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Electronics Need help wiring something up? Thinking of adding an electrical component to your car? Need help troubleshooting that wiring glitch?

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Old 07-22-2009, 08:30 PM   #1
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Fuel Sending unit

My car recently quit running. I confirmed my fuel pump is bad.
I have a 1989 RS 305 TBI.

My gas guage has been stuck on full since I bought the car. I am thinking now is a good time to replace the fuel sending unit. However, the quote for the fuel sending part from my local chevy dealer is $700.00

Does anyone know of other Fuel Sending units preferably cheaper?

THANKS!
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Old 07-22-2009, 11:45 PM   #2
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Re: Fuel Sending unit

1st - if you haven't tried these two things - before you tear the tank out ....

1) Check the fuse on the pass side of car, under hood, beside battery, tucked up in the fender - there is a single fuse there in a weatherpack - if it's blown, no fuel pump.

2) Check the Oil Pressure Sending Unit - should be located above the oil filter - unplug the connector to it, there are 3 wires, two are larger than the third. Jump the 2 larger ones with a piece of paperclip in the connector, then place ear on hump in back of car and listen for the whine of the fuel pump - if it runs, you know it's not a bad pump, but the OPSU.

Then, if still no pump, try CarQuest. They sell the pumps, as well as the sending units - I think my pump was $56 - it was an AC Delco part - much better than an Autozone/Advance pump, but cheaper than stealership prices.

If you have to replace the pump - some words of wisdom (I've done 2).

EMPTY THE TANK AS MUCH AS POSSIBLE - the sloshing fuel makes wiggling that thing out a bear!

1) Get a jack capable or lifting at least 20 inches - a $15 Walmart jack won't lift high enough. You'll need good jackstands that can hold trhe car up nice and high - the nose will be almost touching the ground when you have the rear of car high enough. Place jackstands under the car on the framerails just in front of the lower control arm attachments.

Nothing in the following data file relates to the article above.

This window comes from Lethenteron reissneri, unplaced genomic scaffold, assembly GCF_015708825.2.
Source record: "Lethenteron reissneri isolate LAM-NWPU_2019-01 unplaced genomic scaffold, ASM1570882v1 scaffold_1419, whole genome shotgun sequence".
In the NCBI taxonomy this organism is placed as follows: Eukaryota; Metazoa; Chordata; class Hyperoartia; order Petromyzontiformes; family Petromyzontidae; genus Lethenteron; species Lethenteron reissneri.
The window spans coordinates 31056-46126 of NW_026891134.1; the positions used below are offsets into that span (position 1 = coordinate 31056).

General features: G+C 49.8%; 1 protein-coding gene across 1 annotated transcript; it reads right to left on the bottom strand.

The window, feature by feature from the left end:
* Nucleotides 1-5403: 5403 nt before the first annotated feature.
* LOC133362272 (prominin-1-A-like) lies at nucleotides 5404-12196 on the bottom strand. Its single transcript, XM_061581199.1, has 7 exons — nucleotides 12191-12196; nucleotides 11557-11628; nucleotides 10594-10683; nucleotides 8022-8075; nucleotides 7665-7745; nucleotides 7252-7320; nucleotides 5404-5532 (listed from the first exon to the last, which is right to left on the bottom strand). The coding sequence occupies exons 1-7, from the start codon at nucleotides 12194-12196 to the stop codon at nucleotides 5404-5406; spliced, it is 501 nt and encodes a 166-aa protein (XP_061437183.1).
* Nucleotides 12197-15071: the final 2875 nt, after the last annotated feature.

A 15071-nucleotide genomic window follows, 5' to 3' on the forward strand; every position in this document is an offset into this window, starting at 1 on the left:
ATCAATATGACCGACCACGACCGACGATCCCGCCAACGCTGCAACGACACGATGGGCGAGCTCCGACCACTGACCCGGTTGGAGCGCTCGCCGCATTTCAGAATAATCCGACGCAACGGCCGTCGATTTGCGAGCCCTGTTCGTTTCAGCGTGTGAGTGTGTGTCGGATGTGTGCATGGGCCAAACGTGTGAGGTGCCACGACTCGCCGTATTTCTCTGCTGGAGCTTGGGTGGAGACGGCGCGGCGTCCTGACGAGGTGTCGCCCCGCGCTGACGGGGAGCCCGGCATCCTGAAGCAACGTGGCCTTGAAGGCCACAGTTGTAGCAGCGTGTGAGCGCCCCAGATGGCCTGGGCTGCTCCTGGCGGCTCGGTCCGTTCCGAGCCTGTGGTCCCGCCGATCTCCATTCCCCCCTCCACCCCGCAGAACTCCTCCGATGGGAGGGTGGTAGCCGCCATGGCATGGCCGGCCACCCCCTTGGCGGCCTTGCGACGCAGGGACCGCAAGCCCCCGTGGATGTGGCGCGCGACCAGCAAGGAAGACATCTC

2) Plan on just taking the rear end out - it's much easier. The only thing holding it in is torque arm, sway bar end links, panhard bar, the bar above panhard (don't remember name), LCA's, and shocks.
3) To get the tank out, I had to jsut slightly (and carefully) bend on the filler tube - it come out so far, and then stops, that's where I put a tad of even, slight pressure on the tank to slightly bend the filler tube to wiggle it the rest of the way. Upon reinstall, put it back in there, attach the straps, and then crawl out, and using something long and strong (like a 2ft piece of metal conduit), gently bend the filler tube back to center of the hole, so your plastic filler neck trim will fit back correctly.
4) Don't forget the electrical connectors, pressure valve, etc. attached to the top of the tank - disconnect these.

Good Luck!
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Old 07-23-2009, 12:03 AM   #3
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Re: Fuel Sending unit

and dont forget to also move the exhaust too. or you could look here - http://www.thirdgen.org/techboard/fa...cess-hole.html
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Old 07-23-2009, 02:55 AM   #4
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Re: Fuel Sending unit

Quote:
Originally Posted by camaronewbie View Post
2) Check the Oil Pressure Sending Unit
Which has no relevance to weather the pump works or not.
It's is a redundant (fail safe for the relay) power source to the fuel pump and is not even needed for fuel pump operation.

I really wish people would quit using the oil pressure switch as a reason for the fuel pump not working because it's wrong


The gauge reading full may be indicating a break in the circuit rather than the sender being bad. That is a matter of testing the sending unit wire at a few points Or, if you're going to be changing the pump, the sender can be tested directly with a multi meter.
A grounded circuit will read empty.

Last edited by deadbird; 07-23-2009 at 03:04 AM.